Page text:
The entire track surface was completely removed, dug out to a depth of about a metre, with new gravel and road bed, topped by all-new paving - the first in the circuit’s history.

A new pit lane with room for 46 cars was built, and the in- and out-lanes no longer connect with the track on the racing line. Again; safety.

The new control tower is built on the original foundations, but is now fifty percent larger; it and the new media room are air conditioned.

And there is hot and cold running water in the washrooms.

Hurray to both, say I.

Michael Ney, formerly with Porsche and Nissan Canada’s Infiniti division, is president of Le Circuit. He says Charlie Whiting, the safety and sanctioning head of the FIA, told him that the renovated circuit is now better than some of the tracks the Formula One circus runs on.

Technically, it isn’t wide enough - Le Circuit is now 11 metres wide, 12 metres on the pit straight; F1 requires 15, although if you watched the French Grand Prix from Magny Cours last Sunday...

Le Circuit’s management knows that levering the Formula One Grand Prix out of Montreal will never get off the trailer.

But events like the Grand Am (September 12 - 14), plus corporate activities like press introductions for high-performance cars, car club meetings, plus two - count ‘em, two - racing schools (the resurrected Jim Russell program, now with a fleet of new Van Diemen Formula Ford race cars, and Skip Barber), should provide enough busy days for the track to be a viable commercial proposition.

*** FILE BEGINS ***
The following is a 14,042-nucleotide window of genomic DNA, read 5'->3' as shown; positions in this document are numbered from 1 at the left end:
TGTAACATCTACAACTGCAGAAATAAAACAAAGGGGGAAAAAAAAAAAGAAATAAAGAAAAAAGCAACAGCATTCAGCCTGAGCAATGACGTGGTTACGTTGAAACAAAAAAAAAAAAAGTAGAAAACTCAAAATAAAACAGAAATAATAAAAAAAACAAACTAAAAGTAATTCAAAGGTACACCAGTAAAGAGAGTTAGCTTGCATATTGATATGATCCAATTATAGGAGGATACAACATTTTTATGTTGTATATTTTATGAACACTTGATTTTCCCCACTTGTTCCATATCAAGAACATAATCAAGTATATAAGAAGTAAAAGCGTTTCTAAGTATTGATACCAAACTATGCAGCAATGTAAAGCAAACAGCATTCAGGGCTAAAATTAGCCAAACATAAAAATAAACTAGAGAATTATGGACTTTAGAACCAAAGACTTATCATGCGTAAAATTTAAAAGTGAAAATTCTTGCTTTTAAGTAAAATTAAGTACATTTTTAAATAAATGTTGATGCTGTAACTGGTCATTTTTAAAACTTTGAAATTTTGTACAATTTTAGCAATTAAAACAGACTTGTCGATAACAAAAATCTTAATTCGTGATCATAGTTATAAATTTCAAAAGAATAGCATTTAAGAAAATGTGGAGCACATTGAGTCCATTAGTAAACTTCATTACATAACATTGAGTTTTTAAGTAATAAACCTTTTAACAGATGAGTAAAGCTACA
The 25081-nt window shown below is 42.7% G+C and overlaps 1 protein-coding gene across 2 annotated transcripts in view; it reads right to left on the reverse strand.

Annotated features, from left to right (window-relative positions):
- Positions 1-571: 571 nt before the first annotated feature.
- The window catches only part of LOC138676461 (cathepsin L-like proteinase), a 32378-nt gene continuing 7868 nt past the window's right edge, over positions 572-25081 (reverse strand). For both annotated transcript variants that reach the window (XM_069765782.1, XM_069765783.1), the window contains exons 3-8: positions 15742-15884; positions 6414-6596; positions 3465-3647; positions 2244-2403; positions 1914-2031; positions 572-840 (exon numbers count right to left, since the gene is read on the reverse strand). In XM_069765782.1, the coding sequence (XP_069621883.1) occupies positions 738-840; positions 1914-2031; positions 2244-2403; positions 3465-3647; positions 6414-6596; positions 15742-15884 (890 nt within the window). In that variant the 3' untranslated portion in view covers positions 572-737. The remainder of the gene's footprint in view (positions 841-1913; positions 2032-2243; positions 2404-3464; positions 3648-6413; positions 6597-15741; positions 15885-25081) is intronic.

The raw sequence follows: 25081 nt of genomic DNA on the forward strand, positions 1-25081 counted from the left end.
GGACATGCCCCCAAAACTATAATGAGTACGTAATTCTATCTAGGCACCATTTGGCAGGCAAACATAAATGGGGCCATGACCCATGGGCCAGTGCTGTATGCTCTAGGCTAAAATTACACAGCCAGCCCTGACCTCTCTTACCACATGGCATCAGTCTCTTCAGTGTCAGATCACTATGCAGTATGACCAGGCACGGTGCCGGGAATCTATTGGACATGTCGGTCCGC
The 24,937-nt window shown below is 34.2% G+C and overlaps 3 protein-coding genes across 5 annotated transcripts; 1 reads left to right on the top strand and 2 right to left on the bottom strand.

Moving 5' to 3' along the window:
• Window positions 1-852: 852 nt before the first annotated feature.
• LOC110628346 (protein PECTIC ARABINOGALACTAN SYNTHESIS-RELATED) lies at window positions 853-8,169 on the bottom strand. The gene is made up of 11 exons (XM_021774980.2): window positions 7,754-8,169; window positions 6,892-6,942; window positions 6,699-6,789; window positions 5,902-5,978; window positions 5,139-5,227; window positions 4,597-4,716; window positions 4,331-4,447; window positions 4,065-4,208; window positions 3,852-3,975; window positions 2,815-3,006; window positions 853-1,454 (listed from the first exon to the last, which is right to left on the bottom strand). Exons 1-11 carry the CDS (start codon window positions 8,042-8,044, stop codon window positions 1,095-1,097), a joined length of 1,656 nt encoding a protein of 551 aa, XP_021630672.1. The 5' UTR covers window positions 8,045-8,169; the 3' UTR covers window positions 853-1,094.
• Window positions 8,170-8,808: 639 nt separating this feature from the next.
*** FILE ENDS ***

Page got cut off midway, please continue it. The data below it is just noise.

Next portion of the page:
A huge advantage Le Circuit has over most race tracks is an abundance of near-by hotel accommodation in all price ranges, thanks to the neighbourhood ski and summer vacation resorts. These have multiplied in recent years since Intrawest, owner of B.C.’s Whistler, took over the ski hill and built a new village just east of the track.

The first big racing event on the new track was held two weekends ago. “Le Sommet des Legendes’‘ paid homage to the two defining series in Tremblant’s history - Formula One (the Canadian Grand Prix was held here in 1968 and 1970) and Can-Am.

Indeed, the first-ever Can-Am race was held at Le Circuit in 1966.

Can-Am cars were, in my opinion, the greatest race cars ever. These 800 horsepower winged monsters went spectacularly fast, and provided racing thrills that have never been equalled.

Le Sommet des Legendes brought many of these same cars to the circuit, along with even older open- and closed-wheel cars.

Needless to say, the Can-Am race was my favourite. Even fifteen of these beasts - half of what we used to get for a good Can-Am meeting - were enough to give a whole new meaning to the name “Mont-Tremblant’‘.

The medium-term plan for Le Circuit is to join forces with the Goodwood Festival of Speed in England and the Monterey Historic Races on California to create a sort-of World Series of high-end vintage racing. Let us pray...

If you remember Mont Tremblant from your racing youth, or if you’ve never even heard of it but just love great race tracks, make a point of getting up there.

You won’t regret it.

- 30 -